05:33PM, Tuesday 28 June 2022
Plans submitted for land east of Lodge Road, Hurst, by Mactaggart & Mickel
Planning permission for 200 new homes on the outskirts of Hurst have been declined by Wokingham Borough Council.
In a ten-part rejection statement, Wokingham Borough Council (WBC) refused the request by developers Mactaggart and Mickel who sought to build on the land east of Lodge Road in February this year.
The Scottish building firm aimed to ‘make a valuable contribution to assisting the council in meeting their housing requirements in the short term,’ and were looking to ‘unlock’ private land in the village, linking liveable spaces together with community-led green fields.
A mixture of properties styles were suggested, including private and affordable one-, two-, three- and four-bedroom homes, plus parklands, tennis courts, cycle links and a community orchard were brought in to the design.
Initial plans were modified after a mini public consultation in 2021 originally suggested 300 homes could be built on the area which is currently categorised as ‘countryside.’
The scaled-back version took the vision down to ‘up to 250 homes’ and later to ‘200’ homes.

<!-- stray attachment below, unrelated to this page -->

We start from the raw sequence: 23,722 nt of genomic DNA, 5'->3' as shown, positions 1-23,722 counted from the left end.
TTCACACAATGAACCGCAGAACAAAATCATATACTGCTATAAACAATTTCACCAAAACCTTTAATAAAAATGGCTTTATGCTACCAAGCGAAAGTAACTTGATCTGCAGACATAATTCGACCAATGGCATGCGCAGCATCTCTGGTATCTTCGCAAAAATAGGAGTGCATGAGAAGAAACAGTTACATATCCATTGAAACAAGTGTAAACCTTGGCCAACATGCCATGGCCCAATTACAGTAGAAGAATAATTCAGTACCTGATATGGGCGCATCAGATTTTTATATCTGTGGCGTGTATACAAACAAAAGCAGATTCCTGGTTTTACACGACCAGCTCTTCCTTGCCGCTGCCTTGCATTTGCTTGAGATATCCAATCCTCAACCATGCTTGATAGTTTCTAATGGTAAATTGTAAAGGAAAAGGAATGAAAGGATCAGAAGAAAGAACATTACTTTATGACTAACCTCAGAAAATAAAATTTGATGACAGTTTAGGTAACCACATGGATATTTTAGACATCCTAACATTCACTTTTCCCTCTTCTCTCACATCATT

The plans were met with fierce opposition from the Hurst Village Society, Hurst Parish Council and PHAG (Protecting Hurst Against Growth) who joined forces to create the campaign, ‘Say No to 200 Homes,’ in March 2022.
The crusade gathered much support, including that from The Rt Hon Theresa May MP, who wrote in one of the 449 objection letters received by WBC:
“I have raised my objections to the large-scale development of Hurst Village on previous occasions and I wish to make them known again. I am concerned that the current development plans will have a disproportionate impact on the village and its residents.
“Local surgeries and schools are already under pressure due to the volume of people they are responsible for, and an increase of two-hundred homes would stretch these services still further.
“I am also concerned about the potential for flooding in the village. The proposed site often floods and the surface water after torrential rain is significant. This flooding could spread to neighbouring properties in the village and cause serious damage.”
John Osborne, from the Hurst Village Society, is pleased with the outcome but said the campaign isn’t taking a break.
“We welcome the decision as any kind of building on that land is just wrong. It is important to really reflect on why the council rejected the plans. The reasons are many.”
More developers may submit planning applications for this and other land in and around Hurst as WBC's finalised Local Plan is not due to be released until 2023.
Fearing an appeal to the rejection by Mactaggart and Mickel, Mr Osborne says:
“It’s such a major application I wouldn’t be surprised if that was where we’re headed. For us, it’s a case of ‘so far so good’. We mustn’t be complacent.”
Developer Mactaggart and Mickel declined to comment on the decision.
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